He also spoke about the perfect combination for him – the two things that helped him through his healing – ceremony and therapy. Right away I knew my perfect combination: Forest bathing, and counselling. I’ve continued to walk every day, getting stronger and stronger, and talking things out with a counsellor once every few weeks. It’s working.

I know it’s working, because gradually, over the past month or so, I have thought a great deal about healing. About getting stronger, physically and otherwise. About moving forward. About feeling hopeful. Consciously changing the way I speak to myself. About believing in my strengths and focussing on what makes me happy. My physiotherapist gently suggested ‘There’s no such thing as too much healing.’ Again, I wanted to weep. To stand up and cheer. Because I want more healing time. I need more healing time. I need to change the way I see myself in the mirror, and change that from ‘broken’ to ‘healing’. To ‘stronger than yesterday’. To ‘strong.’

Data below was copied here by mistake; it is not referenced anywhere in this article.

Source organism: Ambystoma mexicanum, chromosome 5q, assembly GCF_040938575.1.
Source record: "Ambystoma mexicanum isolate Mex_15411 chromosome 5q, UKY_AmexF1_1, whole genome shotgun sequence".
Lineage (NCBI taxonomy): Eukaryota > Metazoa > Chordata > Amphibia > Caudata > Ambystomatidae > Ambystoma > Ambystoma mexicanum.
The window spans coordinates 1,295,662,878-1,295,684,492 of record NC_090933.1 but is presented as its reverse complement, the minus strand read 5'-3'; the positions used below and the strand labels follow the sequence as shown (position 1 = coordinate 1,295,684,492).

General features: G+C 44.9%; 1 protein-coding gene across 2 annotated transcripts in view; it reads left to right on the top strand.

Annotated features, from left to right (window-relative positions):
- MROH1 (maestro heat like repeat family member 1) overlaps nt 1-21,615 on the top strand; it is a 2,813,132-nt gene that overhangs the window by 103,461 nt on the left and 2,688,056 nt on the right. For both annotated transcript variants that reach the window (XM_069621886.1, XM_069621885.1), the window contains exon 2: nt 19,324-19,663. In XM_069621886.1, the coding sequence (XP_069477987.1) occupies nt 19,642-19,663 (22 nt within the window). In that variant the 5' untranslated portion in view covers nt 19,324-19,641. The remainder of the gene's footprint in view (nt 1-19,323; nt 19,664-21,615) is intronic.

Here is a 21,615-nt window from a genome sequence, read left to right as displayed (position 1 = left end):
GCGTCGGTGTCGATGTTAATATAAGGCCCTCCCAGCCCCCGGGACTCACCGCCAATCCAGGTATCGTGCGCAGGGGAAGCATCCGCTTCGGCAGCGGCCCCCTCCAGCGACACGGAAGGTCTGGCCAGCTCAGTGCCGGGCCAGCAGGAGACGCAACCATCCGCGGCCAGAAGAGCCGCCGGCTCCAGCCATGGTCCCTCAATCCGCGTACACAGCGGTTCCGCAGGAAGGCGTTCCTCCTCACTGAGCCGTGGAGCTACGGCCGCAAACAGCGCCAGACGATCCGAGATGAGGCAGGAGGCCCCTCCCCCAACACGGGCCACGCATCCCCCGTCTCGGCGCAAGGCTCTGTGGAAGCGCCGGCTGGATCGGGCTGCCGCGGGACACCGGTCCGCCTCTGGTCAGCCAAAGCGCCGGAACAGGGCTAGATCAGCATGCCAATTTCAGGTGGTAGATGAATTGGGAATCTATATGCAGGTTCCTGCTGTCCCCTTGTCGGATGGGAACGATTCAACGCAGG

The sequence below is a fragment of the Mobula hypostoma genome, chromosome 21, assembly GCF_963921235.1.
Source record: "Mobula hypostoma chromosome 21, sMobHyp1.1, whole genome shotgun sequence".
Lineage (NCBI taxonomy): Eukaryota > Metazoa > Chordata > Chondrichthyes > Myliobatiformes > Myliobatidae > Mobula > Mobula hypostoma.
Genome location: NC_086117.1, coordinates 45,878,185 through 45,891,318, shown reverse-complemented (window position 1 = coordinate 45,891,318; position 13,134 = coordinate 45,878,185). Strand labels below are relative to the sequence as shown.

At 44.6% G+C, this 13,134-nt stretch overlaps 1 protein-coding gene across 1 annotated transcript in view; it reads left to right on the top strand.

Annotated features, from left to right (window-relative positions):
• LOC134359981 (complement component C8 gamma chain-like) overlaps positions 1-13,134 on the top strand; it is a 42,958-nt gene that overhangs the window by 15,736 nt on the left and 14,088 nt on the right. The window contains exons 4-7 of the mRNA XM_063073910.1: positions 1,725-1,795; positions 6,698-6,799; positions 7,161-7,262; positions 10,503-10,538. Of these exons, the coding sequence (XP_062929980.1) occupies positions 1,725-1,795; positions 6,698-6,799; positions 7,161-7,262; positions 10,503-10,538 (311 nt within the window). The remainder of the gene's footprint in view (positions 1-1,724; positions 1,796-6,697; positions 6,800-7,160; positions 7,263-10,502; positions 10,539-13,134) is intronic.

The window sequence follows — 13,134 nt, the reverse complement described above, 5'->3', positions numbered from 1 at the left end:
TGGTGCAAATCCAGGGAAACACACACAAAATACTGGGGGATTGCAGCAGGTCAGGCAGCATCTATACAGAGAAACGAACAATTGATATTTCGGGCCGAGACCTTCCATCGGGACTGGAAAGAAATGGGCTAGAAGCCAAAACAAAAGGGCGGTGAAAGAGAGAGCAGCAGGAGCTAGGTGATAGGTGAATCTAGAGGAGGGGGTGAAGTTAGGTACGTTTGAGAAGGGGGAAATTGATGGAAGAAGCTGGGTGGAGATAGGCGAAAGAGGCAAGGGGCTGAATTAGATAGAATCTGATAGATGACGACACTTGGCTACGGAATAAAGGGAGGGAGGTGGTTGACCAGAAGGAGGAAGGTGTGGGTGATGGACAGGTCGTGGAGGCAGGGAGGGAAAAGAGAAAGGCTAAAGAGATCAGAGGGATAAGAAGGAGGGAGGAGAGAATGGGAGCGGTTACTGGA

How can I do that if I allow myself to be cut into again in just over three months? How can I allow my body – worse, force my body back to square one when I’m just starting to make progress?

The answer has come to me gently and slowly. It’s simple. It’s obvious. I cannot. Not yet. Maybe not ever. But definitely not yet.

Richard looked at us and pronounced: “I don’t want to be resilient anymore.” And I understood. I don’t want to be constantly tapping all of my resources just to survive. I don’t want to be ‘handling the pain really well’. I don’t want to be popping painkillers every four hours so that I can function with my children. I don’t want to launch myself into another potential disaster where I’m on antibiotics ten times over the course of a year. I want to heal.

And then:

“There’s a field out there where I can bark and laugh and play.” 

Right?? I want to bark and laugh and play! (Well. Maybe not the barking. But you know what I mean.)

Actually, depending on what the moon is doing, there could be some howling. But I digress.